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Clin Orthop Relat Res. 1991 Nov;(272):16-20.

Transplantation of isolated chondrocytes.

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  • 1Department of Histology and Embryology, Warsaw Medical School, Poland.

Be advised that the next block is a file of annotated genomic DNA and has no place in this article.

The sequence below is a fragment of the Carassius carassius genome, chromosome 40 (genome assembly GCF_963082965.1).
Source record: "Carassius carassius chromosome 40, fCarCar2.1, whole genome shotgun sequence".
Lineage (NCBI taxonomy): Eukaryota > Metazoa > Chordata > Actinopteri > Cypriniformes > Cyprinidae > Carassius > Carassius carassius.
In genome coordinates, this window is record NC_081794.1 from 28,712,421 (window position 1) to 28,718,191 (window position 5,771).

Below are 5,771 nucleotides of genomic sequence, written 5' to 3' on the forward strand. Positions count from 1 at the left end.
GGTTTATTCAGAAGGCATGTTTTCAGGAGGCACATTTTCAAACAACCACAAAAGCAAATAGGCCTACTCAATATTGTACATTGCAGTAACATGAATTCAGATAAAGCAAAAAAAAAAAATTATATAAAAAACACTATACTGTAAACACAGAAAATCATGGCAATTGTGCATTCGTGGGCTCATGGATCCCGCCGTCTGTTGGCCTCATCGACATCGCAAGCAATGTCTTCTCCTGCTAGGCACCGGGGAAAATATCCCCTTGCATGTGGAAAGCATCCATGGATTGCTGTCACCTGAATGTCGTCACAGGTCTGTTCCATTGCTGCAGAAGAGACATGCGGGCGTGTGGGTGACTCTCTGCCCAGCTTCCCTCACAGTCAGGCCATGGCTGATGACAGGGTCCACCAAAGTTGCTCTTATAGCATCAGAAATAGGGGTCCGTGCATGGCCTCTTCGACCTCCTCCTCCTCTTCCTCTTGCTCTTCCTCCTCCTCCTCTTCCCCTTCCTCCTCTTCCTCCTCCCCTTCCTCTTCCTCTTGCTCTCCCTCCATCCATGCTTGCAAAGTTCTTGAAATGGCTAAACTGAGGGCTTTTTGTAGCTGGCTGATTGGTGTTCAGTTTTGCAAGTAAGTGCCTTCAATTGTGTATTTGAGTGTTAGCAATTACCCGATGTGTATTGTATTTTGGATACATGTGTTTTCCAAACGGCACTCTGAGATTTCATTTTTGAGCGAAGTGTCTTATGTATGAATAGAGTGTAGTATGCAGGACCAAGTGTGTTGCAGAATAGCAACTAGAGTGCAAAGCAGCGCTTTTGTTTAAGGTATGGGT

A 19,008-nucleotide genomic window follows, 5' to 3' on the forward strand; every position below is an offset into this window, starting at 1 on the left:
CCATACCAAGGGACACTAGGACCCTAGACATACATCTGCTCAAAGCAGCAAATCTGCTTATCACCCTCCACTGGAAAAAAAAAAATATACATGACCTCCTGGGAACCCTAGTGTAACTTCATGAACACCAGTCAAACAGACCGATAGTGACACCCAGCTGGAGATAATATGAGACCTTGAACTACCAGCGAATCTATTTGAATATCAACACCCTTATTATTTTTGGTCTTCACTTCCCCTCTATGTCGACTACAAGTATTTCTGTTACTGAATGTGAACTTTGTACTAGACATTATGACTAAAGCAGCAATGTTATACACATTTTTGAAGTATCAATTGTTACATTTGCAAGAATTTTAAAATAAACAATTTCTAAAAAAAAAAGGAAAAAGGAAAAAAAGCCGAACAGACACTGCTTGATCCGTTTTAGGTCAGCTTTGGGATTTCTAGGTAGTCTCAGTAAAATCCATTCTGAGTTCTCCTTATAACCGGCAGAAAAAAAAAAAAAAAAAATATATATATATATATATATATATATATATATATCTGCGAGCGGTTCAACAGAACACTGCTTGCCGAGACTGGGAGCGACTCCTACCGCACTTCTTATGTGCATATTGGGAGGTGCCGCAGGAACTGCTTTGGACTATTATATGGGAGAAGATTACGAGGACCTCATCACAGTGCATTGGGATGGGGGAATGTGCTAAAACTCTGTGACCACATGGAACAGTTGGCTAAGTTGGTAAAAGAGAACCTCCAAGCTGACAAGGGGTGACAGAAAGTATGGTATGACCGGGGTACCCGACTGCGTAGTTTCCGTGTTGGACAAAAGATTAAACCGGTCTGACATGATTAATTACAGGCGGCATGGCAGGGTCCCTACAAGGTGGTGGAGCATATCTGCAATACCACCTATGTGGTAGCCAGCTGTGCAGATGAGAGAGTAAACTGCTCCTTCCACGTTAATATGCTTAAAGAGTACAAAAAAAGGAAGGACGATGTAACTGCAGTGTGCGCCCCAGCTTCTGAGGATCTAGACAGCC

Intramuscular transplantation of isolated syngeneic chondrocytes from hyaline and elastic cartilage results in formation of cartilage with various degrees of similarity to the original tissue. Cells from cartilage with a simple structure, such as nasal septal cartilage, form islands of tissue with flattened chondrocytes at the periphery and more rounded ones in the center. Chondrocytes from auricular (elastic) cartilage taken from young animals produce islands of tissue with an arrangement of cells and fibers similar to that of the material used for isolation of chondrocytes. Cartilage produced by elastic chondrocytes from older animals has an irregular arrangement of cells and contains fewer elastic fibers than cartilage produced by chondrocytes of corresponding age in situ. Chondrocytes from epiphyseal cartilage produce tissue with an irregular arrangement of cells, but nevertheless, are treated with endochondral ossification. Transplants of allogeneic chondrocytes evoke a strong immune response in the recipient. Such chondrocytes produce cartilage that is surrounded and slowly resorbed by infiltrating cells and does not ossify. Short-term immunosuppression (procarbazine and antithymocyte serum) prevents rejection of such cartilage and allows endochondral ossification.

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